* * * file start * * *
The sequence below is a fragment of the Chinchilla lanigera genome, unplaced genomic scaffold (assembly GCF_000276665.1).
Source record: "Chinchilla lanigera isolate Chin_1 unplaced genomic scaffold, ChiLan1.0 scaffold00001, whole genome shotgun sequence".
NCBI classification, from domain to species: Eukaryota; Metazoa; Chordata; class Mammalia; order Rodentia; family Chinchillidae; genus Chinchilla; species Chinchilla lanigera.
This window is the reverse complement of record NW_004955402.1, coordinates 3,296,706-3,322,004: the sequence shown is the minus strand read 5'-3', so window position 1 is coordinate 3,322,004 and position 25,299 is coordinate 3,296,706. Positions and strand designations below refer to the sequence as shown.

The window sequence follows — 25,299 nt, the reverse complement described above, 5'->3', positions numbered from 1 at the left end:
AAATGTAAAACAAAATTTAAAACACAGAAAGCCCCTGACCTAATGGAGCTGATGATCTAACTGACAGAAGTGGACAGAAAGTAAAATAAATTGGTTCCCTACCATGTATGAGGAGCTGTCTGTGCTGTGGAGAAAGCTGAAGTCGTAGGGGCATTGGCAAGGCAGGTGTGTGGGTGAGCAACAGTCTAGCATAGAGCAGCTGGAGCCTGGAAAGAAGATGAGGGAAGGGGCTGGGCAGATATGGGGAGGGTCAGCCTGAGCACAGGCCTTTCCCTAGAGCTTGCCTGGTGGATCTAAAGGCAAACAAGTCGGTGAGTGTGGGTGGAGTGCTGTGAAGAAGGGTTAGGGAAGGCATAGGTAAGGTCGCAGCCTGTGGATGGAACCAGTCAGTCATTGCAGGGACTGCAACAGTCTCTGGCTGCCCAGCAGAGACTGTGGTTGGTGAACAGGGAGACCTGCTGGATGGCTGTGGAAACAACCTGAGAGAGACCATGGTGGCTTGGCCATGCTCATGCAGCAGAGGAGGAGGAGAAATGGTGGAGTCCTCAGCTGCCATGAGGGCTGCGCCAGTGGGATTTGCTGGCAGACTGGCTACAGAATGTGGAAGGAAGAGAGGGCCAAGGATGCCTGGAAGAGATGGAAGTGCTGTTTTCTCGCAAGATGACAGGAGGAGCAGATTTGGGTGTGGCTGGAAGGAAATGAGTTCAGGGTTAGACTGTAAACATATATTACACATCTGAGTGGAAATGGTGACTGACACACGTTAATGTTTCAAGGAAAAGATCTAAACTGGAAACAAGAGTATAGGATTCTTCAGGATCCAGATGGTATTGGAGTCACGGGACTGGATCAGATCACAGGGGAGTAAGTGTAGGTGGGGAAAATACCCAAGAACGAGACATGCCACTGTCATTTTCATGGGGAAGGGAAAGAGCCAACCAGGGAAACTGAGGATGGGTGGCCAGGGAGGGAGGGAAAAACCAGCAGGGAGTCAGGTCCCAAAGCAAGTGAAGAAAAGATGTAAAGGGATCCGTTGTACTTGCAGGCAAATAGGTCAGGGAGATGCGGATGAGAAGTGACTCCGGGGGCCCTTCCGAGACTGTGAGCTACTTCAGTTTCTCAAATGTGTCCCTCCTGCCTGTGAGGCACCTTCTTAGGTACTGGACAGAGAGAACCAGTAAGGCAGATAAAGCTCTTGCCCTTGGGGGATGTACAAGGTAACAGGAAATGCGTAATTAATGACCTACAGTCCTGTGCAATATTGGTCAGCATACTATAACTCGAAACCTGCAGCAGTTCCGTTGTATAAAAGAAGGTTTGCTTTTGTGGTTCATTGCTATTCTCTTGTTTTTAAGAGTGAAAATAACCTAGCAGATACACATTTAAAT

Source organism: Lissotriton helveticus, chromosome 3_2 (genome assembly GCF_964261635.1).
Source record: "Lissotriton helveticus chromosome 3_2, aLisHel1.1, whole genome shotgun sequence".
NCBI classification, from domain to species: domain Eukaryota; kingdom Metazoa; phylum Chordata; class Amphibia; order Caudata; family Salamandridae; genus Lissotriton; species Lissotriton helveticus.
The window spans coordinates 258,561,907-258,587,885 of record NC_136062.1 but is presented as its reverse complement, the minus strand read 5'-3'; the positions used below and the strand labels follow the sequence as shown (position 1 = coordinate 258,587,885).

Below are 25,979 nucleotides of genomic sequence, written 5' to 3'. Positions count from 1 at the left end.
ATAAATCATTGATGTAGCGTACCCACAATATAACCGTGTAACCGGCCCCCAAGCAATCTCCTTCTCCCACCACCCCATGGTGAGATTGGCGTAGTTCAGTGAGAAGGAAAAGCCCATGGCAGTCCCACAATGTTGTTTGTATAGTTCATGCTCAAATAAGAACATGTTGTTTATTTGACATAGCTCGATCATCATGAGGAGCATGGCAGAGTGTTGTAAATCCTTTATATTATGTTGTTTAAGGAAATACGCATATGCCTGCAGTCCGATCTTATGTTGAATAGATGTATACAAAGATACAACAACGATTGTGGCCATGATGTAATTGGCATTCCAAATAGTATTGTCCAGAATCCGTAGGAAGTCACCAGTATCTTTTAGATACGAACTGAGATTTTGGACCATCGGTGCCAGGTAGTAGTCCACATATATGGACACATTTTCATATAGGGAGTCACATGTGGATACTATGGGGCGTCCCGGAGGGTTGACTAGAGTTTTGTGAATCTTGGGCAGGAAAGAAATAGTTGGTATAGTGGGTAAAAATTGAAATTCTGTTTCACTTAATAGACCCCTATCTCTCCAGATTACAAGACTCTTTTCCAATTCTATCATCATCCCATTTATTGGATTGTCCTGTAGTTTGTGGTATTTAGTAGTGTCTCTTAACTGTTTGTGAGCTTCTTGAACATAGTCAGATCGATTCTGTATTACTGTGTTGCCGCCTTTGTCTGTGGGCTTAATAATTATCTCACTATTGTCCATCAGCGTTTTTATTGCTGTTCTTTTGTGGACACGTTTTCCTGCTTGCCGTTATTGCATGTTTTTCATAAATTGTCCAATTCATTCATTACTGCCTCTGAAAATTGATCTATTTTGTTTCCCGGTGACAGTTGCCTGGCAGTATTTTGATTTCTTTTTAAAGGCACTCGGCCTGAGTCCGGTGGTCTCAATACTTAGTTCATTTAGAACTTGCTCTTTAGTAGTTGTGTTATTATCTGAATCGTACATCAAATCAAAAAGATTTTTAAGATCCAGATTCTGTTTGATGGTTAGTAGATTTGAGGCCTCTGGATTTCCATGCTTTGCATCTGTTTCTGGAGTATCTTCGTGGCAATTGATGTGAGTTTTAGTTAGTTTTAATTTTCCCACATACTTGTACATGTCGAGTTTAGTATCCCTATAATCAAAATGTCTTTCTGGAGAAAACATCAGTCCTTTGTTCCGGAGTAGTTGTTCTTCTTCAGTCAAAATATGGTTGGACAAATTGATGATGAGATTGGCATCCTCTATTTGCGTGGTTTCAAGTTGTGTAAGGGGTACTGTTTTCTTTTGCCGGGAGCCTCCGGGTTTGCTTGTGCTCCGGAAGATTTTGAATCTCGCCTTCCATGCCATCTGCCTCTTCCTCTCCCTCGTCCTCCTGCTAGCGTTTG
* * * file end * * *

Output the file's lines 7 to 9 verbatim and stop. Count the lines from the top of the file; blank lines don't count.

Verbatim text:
Source organism: Lissotriton helveticus, chromosome 3_2 (genome assembly GCF_964261635.1).
Source record: "Lissotriton helveticus chromosome 3_2, aLisHel1.1, whole genome shotgun sequence".
NCBI classification, from domain to species: domain Eukaryota; kingdom Metazoa; phylum Chordata; class Amphibia; order Caudata; family Salamandridae; genus Lissotriton; species Lissotriton helveticus.